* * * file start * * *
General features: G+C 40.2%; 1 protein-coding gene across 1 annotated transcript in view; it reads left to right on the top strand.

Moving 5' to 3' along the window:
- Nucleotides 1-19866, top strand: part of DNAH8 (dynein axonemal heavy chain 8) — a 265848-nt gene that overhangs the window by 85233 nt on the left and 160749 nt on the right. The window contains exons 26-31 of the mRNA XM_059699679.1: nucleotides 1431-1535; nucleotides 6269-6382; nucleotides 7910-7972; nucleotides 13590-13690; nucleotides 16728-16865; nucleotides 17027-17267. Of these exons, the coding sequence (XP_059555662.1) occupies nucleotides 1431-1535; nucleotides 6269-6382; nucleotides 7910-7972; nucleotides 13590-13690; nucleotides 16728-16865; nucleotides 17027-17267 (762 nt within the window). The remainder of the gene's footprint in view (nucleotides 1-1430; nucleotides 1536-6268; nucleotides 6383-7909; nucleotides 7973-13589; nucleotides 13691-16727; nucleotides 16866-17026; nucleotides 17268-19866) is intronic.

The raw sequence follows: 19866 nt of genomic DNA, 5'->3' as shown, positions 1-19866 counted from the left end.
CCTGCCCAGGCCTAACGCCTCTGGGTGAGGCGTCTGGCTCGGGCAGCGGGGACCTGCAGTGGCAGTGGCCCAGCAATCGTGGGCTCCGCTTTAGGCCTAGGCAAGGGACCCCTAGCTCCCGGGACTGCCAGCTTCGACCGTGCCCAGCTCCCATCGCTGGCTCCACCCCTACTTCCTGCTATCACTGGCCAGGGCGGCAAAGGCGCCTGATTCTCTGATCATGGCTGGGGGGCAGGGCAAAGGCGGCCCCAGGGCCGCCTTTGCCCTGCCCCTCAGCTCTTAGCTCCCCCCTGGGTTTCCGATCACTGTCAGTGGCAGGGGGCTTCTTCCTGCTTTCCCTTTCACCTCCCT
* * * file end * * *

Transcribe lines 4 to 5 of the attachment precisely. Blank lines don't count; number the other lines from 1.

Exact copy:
The raw sequence follows: 19866 nt of genomic DNA, 5'->3' as shown, positions 1-19866 counted from the left end.
CCTGCCCAGGCCTAACGCCTCTGGGTGAGGCGTCTGGCTCGGGCAGCGGGGACCTGCAGTGGCAGTGGCCCAGCAATCGTGGGCTCCGCTTTAGGCCTAGGCAAGGGACCCCTAGCTCCCGGGACTGCCAGCTTCGACCGTGCCCAGCTCCCATCGCTGGCTCCACCCCTACTTCCTGCTATCACTGGCCAGGGCGGCAAAGGCGCCTGATTCTCTGATCATGGCTGGGGGGCAGGGCAAAGGCGGCCCCAGGGCCGCCTTTGCCCTGCCCCTCAGCTCTTAGCTCCCCCCTGGGTTTCCGATCACTGTCAGTGGCAGGGGGCTTCTTCCTGCTTTCCCTTTCACCTCCCT